It’s hard to be honest in music these days – especially when so much emphasis is placed on image and keeping the ‘core audience’ happy. No stranger to Australian shores, Sivion had pushed the envelope with his latest release Dark Side of the Cocoon. We had a chat with him about the inspiration behind the new album and his recent visit to Australia for Uprock 2015.
“If it’s not a drought, it’s a flood!” Sivion laughed as I asked him how he was feeling at the end of 2017. It had been a whirlwind couple of months with both a solo album and a new release from Deepspace5 both being released one after the other. It didn’t seem like a deliberate manoeuvre on anyone’s part, but just the way that God had planned it. Long on hiatus, DeepSpace5 cropped up on everyone’s radar late in 2017 releasing 5:55, as a fundraiser for the relief effort in Puerto Rico.
“We had all been focussing on individual releases, but the fans were keen for something and we had an opportunity to get into something more meaty…”. It seemed to come together quite effortlessly in the end, with Freddie Bruno producing beats inspired by Jay-Z’s 4:44 album. Despite Dert, Beat Rabbi and Listener no longer being involved in hip-hop musically, 5:55 came along through the efforts of voicemail, text messages and email. Asked if this was DS5’s last hurrah, Sivion didn’t believe so:
“If we could put it together right, we could do something pretty amazing and after coming together for this project, we have started to think about what we could one last time to make it a really special release.”
Special releases are something of a specialty for Sivion. The multi-instrumentalist MC is renowned for cutting, witty albums and shorter releases. His latest release Dark Side of the Cocoon took a much darker turn than what he is known for. It was one of those ‘kind of by accident, kind of on purpose’ type of moments. The beats came from Sebastian Hochstein of Scribbling Idiots fame – they were dark, but they resonated with Sivion and where he was at in the moment:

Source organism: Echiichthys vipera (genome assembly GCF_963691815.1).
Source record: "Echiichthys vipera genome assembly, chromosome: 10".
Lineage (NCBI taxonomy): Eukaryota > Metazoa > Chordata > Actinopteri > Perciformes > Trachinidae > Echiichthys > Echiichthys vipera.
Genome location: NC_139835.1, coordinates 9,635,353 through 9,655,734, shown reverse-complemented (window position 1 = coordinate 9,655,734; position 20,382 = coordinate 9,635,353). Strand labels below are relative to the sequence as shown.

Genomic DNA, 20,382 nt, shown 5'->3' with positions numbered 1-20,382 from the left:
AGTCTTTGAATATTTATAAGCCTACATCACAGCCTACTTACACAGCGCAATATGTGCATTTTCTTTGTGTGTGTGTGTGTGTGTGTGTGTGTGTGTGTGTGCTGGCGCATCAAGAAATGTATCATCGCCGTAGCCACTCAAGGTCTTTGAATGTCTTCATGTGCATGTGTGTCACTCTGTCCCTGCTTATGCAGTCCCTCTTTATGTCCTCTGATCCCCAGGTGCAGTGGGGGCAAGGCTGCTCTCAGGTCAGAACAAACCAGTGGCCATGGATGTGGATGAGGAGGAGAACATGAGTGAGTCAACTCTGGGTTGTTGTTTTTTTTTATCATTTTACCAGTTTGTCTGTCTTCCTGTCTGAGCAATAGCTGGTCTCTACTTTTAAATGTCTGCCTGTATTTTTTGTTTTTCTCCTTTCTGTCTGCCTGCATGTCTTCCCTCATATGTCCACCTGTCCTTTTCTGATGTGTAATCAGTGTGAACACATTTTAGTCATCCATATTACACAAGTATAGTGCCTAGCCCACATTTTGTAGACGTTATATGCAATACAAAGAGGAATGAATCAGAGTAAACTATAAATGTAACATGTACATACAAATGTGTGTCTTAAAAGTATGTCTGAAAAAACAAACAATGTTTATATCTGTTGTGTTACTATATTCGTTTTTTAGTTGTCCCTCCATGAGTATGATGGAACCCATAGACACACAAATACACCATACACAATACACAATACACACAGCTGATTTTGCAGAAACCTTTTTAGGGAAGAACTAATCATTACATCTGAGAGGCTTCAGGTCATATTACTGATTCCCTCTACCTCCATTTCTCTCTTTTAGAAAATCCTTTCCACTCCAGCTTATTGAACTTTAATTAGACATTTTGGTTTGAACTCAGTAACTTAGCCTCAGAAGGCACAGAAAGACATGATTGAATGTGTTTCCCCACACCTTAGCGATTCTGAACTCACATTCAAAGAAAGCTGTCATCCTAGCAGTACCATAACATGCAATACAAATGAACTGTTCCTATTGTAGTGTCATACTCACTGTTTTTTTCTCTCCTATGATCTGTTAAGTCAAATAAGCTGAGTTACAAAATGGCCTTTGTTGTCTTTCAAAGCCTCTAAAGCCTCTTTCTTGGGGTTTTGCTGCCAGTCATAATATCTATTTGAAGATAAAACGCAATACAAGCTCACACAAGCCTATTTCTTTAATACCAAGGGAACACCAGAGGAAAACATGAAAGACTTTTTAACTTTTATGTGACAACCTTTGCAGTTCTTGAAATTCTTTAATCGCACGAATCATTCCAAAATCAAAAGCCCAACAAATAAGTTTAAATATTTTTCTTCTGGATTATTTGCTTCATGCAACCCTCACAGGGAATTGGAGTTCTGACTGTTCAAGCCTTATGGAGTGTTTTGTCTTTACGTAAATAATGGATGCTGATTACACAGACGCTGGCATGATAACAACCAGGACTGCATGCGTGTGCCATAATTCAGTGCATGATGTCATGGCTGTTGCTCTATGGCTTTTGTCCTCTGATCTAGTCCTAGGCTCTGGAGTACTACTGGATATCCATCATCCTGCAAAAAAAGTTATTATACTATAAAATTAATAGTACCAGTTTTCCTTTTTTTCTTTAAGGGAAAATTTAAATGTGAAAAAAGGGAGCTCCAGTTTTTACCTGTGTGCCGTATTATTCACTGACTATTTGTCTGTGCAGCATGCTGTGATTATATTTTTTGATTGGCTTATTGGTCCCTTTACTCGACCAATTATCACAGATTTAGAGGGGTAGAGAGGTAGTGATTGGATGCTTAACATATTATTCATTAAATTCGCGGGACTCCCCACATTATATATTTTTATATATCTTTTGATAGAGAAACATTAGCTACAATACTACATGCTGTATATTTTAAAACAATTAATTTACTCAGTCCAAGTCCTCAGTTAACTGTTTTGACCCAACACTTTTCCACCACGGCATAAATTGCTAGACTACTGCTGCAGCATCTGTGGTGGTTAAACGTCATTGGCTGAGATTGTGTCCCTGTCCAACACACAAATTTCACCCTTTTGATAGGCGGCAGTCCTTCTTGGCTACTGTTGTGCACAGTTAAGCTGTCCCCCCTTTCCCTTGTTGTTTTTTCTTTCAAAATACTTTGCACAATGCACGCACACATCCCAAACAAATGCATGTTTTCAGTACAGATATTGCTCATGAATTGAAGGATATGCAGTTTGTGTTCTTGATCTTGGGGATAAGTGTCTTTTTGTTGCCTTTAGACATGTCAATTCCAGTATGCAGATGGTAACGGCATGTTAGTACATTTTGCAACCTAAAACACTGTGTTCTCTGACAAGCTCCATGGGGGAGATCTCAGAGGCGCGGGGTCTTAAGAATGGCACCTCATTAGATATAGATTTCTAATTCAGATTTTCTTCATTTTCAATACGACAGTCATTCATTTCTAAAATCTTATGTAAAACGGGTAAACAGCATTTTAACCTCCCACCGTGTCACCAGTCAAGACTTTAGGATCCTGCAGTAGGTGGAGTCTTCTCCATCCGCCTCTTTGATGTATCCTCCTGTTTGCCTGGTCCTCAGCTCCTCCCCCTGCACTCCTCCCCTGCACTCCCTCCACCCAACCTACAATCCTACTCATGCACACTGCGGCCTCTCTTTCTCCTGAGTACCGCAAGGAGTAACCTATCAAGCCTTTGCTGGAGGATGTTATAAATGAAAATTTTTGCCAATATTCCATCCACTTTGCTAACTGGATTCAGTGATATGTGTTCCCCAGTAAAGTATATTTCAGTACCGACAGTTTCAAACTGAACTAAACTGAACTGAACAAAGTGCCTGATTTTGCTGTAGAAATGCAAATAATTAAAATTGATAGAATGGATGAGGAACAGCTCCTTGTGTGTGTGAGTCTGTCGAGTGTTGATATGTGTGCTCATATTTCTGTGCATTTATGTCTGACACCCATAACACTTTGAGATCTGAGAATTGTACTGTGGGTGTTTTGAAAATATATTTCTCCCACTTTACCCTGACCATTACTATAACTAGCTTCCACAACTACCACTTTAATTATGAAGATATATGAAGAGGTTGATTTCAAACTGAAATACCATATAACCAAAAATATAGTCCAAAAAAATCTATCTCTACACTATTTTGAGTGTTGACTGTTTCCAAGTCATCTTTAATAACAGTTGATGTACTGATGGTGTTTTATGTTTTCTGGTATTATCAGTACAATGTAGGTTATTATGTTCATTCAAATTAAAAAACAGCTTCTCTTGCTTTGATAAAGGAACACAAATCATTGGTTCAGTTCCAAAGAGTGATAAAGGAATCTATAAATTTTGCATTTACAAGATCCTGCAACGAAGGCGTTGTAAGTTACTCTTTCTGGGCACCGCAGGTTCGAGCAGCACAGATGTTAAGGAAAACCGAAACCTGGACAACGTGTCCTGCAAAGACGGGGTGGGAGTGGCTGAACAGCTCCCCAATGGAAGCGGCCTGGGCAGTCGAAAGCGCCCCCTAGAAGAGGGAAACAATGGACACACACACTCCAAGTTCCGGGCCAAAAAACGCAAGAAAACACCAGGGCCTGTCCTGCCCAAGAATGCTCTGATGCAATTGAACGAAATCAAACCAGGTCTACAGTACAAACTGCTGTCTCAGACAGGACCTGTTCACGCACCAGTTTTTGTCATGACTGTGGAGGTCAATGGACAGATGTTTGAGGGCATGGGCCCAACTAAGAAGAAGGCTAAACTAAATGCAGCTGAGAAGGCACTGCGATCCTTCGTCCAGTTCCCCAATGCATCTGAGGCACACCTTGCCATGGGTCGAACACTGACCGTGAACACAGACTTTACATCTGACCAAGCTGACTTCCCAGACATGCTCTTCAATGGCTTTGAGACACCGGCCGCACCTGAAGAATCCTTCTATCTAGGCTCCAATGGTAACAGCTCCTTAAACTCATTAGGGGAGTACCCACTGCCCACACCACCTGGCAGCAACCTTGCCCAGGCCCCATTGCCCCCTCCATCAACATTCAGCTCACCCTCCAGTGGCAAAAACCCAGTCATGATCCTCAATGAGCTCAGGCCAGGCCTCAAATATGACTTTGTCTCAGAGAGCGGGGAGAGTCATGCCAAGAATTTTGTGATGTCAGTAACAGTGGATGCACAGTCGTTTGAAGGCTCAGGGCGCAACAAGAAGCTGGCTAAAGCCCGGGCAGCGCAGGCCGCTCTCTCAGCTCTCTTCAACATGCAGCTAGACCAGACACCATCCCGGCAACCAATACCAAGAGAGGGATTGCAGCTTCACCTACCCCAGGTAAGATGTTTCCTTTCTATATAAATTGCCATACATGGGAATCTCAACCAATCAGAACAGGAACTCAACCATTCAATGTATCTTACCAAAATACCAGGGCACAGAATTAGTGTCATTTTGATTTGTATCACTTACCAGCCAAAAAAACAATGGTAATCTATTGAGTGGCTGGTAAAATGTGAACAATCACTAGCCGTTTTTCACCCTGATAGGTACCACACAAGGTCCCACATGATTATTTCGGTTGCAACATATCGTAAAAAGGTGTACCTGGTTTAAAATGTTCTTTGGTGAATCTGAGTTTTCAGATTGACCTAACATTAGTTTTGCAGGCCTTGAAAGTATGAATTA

“I was headed for a divorce situation [with my wife] and each beat was dark…”, “but they also had a light moment in them. Dark, then redemption, dark then redemption.” That redeeming factor came towards the end of the journey and helped set the lighter shades in the album “My wife and I got remarried and I start putting my thoughts out on this journey but this collection of songs just made sense to put together and just release it.”
The honesty on the album is confronting, with tracks such as All In and Really His being open-soul moments of Sivion sharing the status and journey of his relationship with his wife and with God. All In wasn’t difficult to write, but it was difficult to share:
It is a very personal song. In my past releases, I’ve been truthful and honest about life, but not as transparent to the depths that I went through on this record. You don’t know what people will respond to. If one person gets something out of this song – it’s worth putting out.
The response to All In caught Sivion off-guard, as people kept coming to him explaining how it resonated with them. What was most surprising though was the people closest to him saying how it resonated with them as well, with several members of the DS5 crew saying how hard the track hit them as well. I asked if it was a risky move to put such a personal track out given the vast majority of his fanbase identify as Christians:
“It’s kind of like life in general – the things you take the biggest risk with have the biggest reward… ‘All In’ is the deepest, most personal story I have ever written and being vulnerable to my fears, angers, and stuff where I lost my cool. Folk have been able to relate.”
Sivion visited Australia for the Uprock conference in 2015. The serious tone of the conversation shifts as he begins to reminisce over the visit. When asked about his favourite Australian acts, he immediately names comedy duo Manziere as a highlight and notes that there’s something different at the core Australian hip-hop: “There’s a big commitment to the culture of hip-hop in Australia…”, when asked how he believes it manifests itself, he goes back to the activities of organisations such as the Street Uni and Krosswerdz Church:
“There is so much meat and potatoes in teaching those who want to know the community… But you guys really pour in to the community and that spoke to me…”
He laughed that since his visit down under, he’s able to identify Australians before hearing any accents. “Whenever I see a b-boy or a [graffiti] writer doing something different – chances are they’re Australian”.